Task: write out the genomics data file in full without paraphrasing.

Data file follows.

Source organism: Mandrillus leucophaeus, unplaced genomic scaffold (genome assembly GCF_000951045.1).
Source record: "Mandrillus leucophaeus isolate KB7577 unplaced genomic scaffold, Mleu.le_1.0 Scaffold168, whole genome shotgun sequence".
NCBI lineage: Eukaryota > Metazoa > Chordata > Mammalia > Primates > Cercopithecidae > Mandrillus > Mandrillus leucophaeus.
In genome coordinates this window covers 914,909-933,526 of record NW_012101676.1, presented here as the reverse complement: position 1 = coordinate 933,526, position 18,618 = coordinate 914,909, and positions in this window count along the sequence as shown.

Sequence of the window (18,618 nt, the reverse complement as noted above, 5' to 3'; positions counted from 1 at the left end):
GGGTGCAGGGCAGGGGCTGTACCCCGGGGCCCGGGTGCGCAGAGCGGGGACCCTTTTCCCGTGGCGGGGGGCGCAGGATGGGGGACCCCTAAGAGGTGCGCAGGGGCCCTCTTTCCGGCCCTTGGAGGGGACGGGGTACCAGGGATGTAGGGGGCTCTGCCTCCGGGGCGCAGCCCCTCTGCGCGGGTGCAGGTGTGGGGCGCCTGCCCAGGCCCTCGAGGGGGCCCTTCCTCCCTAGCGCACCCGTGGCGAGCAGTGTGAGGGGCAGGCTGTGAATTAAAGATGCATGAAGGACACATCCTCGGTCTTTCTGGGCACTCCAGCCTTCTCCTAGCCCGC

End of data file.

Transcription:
Source organism: Mandrillus leucophaeus, unplaced genomic scaffold (genome assembly GCF_000951045.1).
Source record: "Mandrillus leucophaeus isolate KB7577 unplaced genomic scaffold, Mleu.le_1.0 Scaffold168, whole genome shotgun sequence".
NCBI lineage: Eukaryota > Metazoa > Chordata > Mammalia > Primates > Cercopithecidae > Mandrillus > Mandrillus leucophaeus.
In genome coordinates this window covers 914,909-933,526 of record NW_012101676.1, presented here as the reverse complement: position 1 = coordinate 933,526, position 18,618 = coordinate 914,909, and positions in this window count along the sequence as shown.

Sequence of the window (18,618 nt, the reverse complement as noted above, 5' to 3'; positions counted from 1 at the left end):
GGGTGCAGGGCAGGGGCTGTACCCCGGGGCCCGGGTGCGCAGAGCGGGGACCCTTTTCCCGTGGCGGGGGGCGCAGGATGGGGGACCCCTAAGAGGTGCGCAGGGGCCCTCTTTCCGGCCCTTGGAGGGGACGGGGTACCAGGGATGTAGGGGGCTCTGCCTCCGGGGCGCAGCCCCTCTGCGCGGGTGCAGGTGTGGGGCGCCTGCCCAGGCCCTCGAGGGGGCCCTTCCTCCCTAGCGCACCCGTGGCGAGCAGTGTGAGGGGCAGGCTGTGAATTAAAGATGCATGAAGGACACATCCTCGGTCTTTCTGGGCACTCCAGCCTTCTCCTAGCCCGC